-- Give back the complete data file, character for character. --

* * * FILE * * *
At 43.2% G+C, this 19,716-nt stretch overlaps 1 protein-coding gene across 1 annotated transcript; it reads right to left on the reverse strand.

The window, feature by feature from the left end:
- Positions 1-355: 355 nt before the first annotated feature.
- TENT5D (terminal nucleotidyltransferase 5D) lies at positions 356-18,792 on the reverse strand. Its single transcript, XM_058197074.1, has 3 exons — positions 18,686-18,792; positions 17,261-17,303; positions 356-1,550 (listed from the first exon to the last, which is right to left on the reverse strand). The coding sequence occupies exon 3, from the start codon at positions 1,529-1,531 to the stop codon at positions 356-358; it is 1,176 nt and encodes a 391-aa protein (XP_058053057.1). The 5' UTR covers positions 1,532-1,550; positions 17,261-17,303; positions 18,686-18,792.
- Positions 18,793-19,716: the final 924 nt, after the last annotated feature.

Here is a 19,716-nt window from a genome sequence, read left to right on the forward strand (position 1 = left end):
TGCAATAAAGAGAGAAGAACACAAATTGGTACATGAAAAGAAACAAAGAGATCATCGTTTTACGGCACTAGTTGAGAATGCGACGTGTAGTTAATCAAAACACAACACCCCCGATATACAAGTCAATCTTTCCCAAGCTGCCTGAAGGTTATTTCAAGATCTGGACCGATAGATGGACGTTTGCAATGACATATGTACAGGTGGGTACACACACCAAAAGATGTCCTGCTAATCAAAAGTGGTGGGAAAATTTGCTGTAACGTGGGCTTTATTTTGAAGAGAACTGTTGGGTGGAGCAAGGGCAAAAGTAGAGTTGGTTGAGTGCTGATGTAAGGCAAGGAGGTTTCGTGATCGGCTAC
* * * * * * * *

At 43.2% G+C, this 19,716-nt stretch overlaps 1 protein-coding gene across 1 annotated transcript; it reads right to left on the reverse strand.

The window, feature by feature from the left end:
- Positions 1-355: 355 nt before the first annotated feature.
- TENT5D (terminal nucleotidyltransferase 5D) lies at positions 356-18,792 on the reverse strand. Its single transcript, XM_058197074.1, has 3 exons — positions 18,686-18,792; positions 17,261-17,303; positions 356-1,550 (listed from the first exon to the last, which is right to left on the reverse strand). The coding sequence occupies exon 3, from the start codon at positions 1,529-1,531 to the stop codon at positions 356-358; it is 1,176 nt and encodes a 391-aa protein (XP_058053057.1). The 5' UTR covers positions 1,532-1,550; positions 17,261-17,303; positions 18,686-18,792.
- Positions 18,793-19,716: the final 924 nt, after the last annotated feature.

Here is a 19,716-nt window from a genome sequence, read left to right on the forward strand (position 1 = left end):
TGCAATAAAGAGAGAAGAACACAAATTGGTACATGAAAAGAAACAAAGAGATCATCGTTTTACGGCACTAGTTGAGAATGCGACGTGTAGTTAATCAAAACACAACACCCCCGATATACAAGTCAATCTTTCCCAAGCTGCCTGAAGGTTATTTCAAGATCTGGACCGATAGATGGACGTTTGCAATGACATATGTACAGGTGGGTACACACACCAAAAGATGTCCTGCTAATCAAAAGTGGTGGGAAAATTTGCTGTAACGTGGGCTTTATTTTGAAGAGAACTGTTGGGTGGAGCAAGGGCAAAAGTAGAGTTGGTTGAGTGCTGATGTAAGGCAAGGAGGTTTCGTGATCGGCTAC